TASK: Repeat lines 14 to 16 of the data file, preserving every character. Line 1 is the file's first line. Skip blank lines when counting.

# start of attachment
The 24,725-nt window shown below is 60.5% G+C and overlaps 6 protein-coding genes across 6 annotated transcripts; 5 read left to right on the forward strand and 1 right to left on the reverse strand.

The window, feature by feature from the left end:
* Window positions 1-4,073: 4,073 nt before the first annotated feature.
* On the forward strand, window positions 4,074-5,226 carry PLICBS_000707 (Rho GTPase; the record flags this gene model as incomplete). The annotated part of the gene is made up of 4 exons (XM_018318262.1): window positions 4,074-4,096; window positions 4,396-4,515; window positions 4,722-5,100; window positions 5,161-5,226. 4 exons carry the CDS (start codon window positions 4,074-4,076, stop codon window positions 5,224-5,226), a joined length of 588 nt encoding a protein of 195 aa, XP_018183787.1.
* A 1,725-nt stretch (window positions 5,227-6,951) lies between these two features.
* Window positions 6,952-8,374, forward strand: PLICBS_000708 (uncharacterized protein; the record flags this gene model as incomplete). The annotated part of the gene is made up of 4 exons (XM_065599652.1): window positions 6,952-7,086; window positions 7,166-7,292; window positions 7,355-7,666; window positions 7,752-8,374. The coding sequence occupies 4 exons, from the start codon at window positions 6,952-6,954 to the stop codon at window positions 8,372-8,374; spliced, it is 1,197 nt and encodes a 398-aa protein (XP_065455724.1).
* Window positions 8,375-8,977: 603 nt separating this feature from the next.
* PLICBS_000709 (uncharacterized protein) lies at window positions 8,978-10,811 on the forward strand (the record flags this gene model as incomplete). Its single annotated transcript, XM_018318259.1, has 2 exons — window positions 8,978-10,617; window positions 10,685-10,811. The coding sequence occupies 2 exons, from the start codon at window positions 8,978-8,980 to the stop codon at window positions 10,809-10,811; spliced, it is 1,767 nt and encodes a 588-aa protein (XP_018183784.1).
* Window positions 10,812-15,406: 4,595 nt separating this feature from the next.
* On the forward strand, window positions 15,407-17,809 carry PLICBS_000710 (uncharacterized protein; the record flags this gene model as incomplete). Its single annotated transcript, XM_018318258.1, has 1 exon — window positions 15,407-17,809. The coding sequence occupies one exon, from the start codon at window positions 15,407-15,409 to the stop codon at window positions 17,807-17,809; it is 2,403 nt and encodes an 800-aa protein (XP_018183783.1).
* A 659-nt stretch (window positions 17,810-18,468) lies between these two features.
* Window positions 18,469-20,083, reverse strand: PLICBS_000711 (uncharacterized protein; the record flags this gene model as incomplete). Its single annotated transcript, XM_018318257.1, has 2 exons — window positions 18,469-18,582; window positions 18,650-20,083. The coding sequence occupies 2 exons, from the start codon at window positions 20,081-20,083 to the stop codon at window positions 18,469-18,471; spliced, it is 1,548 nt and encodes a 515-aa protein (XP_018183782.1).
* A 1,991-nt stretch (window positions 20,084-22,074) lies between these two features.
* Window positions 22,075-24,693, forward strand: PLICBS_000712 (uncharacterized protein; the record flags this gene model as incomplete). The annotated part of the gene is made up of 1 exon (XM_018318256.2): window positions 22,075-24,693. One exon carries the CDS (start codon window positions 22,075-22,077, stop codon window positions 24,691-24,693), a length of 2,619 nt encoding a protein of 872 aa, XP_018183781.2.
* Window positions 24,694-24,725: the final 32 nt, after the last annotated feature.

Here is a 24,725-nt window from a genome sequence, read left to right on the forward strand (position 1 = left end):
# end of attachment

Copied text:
* Window positions 22,075-24,693, forward strand: PLICBS_000712 (uncharacterized protein; the record flags this gene model as incomplete). The annotated part of the gene is made up of 1 exon (XM_018318256.2): window positions 22,075-24,693. One exon carries the CDS (start codon window positions 22,075-22,077, stop codon window positions 24,691-24,693), a length of 2,619 nt encoding a protein of 872 aa, XP_018183781.2.
* Window positions 24,694-24,725: the final 32 nt, after the last annotated feature.

Here is a 24,725-nt window from a genome sequence, read left to right on the forward strand (position 1 = left end):